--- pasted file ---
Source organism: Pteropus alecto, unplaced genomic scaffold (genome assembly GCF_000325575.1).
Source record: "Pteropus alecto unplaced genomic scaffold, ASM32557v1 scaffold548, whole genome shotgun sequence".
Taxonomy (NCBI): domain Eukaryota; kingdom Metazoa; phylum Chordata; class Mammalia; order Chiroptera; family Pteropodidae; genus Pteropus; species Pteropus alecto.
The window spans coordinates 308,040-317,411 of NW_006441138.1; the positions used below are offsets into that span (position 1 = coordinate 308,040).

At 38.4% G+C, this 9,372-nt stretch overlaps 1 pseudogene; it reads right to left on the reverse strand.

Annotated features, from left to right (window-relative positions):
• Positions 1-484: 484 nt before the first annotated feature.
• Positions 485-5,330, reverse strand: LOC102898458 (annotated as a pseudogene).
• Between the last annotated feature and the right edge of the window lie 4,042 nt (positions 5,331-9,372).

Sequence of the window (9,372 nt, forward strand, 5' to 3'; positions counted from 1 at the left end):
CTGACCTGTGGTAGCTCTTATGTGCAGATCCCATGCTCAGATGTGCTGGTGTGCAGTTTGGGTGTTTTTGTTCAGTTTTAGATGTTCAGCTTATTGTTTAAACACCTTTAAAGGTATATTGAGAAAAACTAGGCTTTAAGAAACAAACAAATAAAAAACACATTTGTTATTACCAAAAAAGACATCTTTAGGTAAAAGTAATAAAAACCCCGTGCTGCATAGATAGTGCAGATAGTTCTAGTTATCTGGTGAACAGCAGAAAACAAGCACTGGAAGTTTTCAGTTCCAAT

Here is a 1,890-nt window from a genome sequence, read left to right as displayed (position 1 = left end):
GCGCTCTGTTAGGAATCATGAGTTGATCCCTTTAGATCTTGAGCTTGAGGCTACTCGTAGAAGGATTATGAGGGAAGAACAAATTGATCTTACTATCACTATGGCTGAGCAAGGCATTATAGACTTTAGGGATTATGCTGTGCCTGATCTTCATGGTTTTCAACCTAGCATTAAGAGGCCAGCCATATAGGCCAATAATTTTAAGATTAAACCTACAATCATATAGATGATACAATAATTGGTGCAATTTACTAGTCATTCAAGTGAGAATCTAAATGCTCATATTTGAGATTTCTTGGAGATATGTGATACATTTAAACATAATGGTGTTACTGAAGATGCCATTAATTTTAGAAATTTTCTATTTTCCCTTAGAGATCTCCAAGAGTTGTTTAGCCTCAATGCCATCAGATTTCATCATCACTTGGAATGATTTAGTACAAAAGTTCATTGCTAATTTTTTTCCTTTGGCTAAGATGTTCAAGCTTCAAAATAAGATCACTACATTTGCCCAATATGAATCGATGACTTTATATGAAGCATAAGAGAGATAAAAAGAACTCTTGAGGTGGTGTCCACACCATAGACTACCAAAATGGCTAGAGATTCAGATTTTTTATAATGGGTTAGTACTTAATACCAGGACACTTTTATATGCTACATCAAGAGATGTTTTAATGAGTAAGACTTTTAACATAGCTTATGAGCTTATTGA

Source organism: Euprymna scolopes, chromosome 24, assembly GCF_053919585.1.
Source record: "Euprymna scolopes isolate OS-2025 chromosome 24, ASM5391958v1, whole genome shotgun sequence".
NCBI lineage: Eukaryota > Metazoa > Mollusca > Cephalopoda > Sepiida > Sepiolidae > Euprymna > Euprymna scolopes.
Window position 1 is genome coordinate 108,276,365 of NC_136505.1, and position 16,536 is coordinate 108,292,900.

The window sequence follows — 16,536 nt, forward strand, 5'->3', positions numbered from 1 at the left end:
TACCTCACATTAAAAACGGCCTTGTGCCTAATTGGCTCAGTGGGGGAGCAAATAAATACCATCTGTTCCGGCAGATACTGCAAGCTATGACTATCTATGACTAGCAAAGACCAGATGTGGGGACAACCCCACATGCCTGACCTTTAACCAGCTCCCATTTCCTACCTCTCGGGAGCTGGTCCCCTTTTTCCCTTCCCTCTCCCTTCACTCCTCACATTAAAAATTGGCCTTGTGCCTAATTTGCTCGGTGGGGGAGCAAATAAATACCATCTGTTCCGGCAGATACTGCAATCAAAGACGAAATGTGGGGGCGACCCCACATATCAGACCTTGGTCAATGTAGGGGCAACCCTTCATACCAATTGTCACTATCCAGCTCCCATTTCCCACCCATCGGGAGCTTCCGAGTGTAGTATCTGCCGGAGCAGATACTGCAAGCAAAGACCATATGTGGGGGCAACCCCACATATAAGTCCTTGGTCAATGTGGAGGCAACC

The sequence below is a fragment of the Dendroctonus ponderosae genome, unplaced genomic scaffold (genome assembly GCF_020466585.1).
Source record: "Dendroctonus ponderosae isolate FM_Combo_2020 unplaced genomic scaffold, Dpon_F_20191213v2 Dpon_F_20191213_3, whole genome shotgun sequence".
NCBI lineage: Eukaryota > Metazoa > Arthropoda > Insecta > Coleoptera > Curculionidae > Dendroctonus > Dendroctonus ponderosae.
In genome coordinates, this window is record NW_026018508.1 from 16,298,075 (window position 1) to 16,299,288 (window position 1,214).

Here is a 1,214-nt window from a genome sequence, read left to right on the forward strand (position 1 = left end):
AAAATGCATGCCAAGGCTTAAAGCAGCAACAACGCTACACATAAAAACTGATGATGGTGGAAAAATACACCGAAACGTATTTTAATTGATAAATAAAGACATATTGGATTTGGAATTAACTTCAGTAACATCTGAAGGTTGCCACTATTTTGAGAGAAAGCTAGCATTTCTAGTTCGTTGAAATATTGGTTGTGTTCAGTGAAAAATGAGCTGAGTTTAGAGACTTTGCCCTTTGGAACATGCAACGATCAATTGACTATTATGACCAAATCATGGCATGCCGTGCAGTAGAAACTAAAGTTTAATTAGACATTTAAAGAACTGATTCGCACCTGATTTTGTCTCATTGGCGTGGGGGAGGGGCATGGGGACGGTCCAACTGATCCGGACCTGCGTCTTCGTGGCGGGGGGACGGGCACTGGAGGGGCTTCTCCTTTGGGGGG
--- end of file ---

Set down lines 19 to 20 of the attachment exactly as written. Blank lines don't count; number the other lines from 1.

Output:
TACCTCACATTAAAAACGGCCTTGTGCCTAATTGGCTCAGTGGGGGAGCAAATAAATACCATCTGTTCCGGCAGATACTGCAAGCTATGACTATCTATGACTAGCAAAGACCAGATGTGGGGACAACCCCACATGCCTGACCTTTAACCAGCTCCCATTTCCTACCTCTCGGGAGCTGGTCCCCTTTTTCCCTTCCCTCTCCCTTCACTCCTCACATTAAAAATTGGCCTTGTGCCTAATTTGCTCGGTGGGGGAGCAAATAAATACCATCTGTTCCGGCAGATACTGCAATCAAAGACGAAATGTGGGGGCGACCCCACATATCAGACCTTGGTCAATGTAGGGGCAACCCTTCATACCAATTGTCACTATCCAGCTCCCATTTCCCACCCATCGGGAGCTTCCGAGTGTAGTATCTGCCGGAGCAGATACTGCAAGCAAAGACCATATGTGGGGGCAACCCCACATATAAGTCCTTGGTCAATGTGGAGGCAACC

The sequence below is a fragment of the Dendroctonus ponderosae genome, unplaced genomic scaffold (genome assembly GCF_020466585.1).